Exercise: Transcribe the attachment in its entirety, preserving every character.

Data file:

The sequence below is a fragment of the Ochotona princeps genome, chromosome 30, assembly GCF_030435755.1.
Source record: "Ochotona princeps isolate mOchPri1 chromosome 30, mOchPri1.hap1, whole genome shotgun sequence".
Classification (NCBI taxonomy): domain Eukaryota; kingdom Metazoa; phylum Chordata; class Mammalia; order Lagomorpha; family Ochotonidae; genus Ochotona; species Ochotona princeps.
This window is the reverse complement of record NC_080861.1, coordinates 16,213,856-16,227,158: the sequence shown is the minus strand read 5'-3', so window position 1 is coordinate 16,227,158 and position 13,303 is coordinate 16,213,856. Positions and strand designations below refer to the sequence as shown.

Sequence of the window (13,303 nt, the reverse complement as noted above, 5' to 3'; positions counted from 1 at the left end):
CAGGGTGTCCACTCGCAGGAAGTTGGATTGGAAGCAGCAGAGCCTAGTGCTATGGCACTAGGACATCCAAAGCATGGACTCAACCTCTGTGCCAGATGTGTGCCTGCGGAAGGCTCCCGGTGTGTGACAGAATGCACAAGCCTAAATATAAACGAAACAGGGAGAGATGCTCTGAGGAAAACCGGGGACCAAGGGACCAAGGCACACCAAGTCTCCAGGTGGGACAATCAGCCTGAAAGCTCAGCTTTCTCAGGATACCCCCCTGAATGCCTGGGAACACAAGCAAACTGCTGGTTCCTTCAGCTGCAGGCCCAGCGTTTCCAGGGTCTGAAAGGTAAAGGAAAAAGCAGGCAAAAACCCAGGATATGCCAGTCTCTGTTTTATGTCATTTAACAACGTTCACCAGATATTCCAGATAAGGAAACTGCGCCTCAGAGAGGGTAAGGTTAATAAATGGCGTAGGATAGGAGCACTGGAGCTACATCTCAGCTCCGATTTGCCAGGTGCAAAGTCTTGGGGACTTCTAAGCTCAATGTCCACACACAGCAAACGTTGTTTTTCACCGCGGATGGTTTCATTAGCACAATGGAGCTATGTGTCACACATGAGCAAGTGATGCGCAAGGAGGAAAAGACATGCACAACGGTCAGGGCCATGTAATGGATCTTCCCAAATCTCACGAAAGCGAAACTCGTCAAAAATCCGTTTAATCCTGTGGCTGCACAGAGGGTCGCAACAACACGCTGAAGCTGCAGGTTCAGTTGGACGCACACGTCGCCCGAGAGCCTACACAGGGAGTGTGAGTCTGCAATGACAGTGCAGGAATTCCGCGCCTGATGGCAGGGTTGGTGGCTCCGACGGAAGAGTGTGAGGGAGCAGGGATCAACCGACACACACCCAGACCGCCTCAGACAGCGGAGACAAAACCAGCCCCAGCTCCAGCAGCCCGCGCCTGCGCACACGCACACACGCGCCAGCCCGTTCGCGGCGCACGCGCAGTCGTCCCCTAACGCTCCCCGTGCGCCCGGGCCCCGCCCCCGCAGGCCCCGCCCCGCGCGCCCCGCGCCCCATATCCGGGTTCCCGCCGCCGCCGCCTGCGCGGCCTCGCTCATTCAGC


The sequence below is a fragment of the Ochotona princeps genome, chromosome 30, assembly GCF_030435755.1.
Source record: "Ochotona princeps isolate mOchPri1 chromosome 30, mOchPri1.hap1, whole genome shotgun sequence".
Classification (NCBI taxonomy): domain Eukaryota; kingdom Metazoa; phylum Chordata; class Mammalia; order Lagomorpha; family Ochotonidae; genus Ochotona; species Ochotona princeps.
This window is the reverse complement of record NC_080861.1, coordinates 16,213,856-16,227,158: the sequence shown is the minus strand read 5'-3', so window position 1 is coordinate 16,227,158 and position 13,303 is coordinate 16,213,856. Positions and strand designations below refer to the sequence as shown.

Sequence of the window (13,303 nt, the reverse complement as noted above, 5' to 3'; positions counted from 1 at the left end):
CAGGGTGTCCACTCGCAGGAAGTTGGATTGGAAGCAGCAGAGCCTAGTGCTATGGCACTAGGACATCCAAAGCATGGACTCAACCTCTGTGCCAGATGTGTGCCTGCGGAAGGCTCCCGGTGTGTGACAGAATGCACAAGCCTAAATATAAACGAAACAGGGAGAGATGCTCTGAGGAAAACCGGGGACCAAGGGACCAAGGCACACCAAGTCTCCAGGTGGGACAATCAGCCTGAAAGCTCAGCTTTCTCAGGATACCCCCCTGAATGCCTGGGAACACAAGCAAACTGCTGGTTCCTTCAGCTGCAGGCCCAGCGTTTCCAGGGTCTGAAAGGTAAAGGAAAAAGCAGGCAAAAACCCAGGATATGCCAGTCTCTGTTTTATGTCATTTAACAACGTTCACCAGATATTCCAGATAAGGAAACTGCGCCTCAGAGAGGGTAAGGTTAATAAATGGCGTAGGATAGGAGCACTGGAGCTACATCTCAGCTCCGATTTGCCAGGTGCAAAGTCTTGGGGACTTCTAAGCTCAATGTCCACACACAGCAAACGTTGTTTTTCACCGCGGATGGTTTCATTAGCACAATGGAGCTATGTGTCACACATGAGCAAGTGATGCGCAAGGAGGAAAAGACATGCACAACGGTCAGGGCCATGTAATGGATCTTCCCAAATCTCACGAAAGCGAAACTCGTCAAAAATCCGTTTAATCCTGTGGCTGCACAGAGGGTCGCAACAACACGCTGAAGCTGCAGGTTCAGTTGGACGCACACGTCGCCCGAGAGCCTACACAGGGAGTGTGAGTCTGCAATGACAGTGCAGGAATTCCGCGCCTGATGGCAGGGTTGGTGGCTCCGACGGAAGAGTGTGAGGGAGCAGGGATCAACCGACACACACCCAGACCGCCTCAGACAGCGGAGACAAAACCAGCCCCAGCTCCAGCAGCCCGCGCCTGCGCACACGCACACACGCGCCAGCCCGTTCGCGGCGCACGCGCAGTCGTCCCCTAACGCTCCCCGTGCGCCCGGGCCCCGCCCCCGCAGGCCCCGCCCCGCGCGCCCCGCGCCCCATATCCGGGTTCCCGCCGCCGCCGCCTGCGCGGCCTCGCTCATTCAGC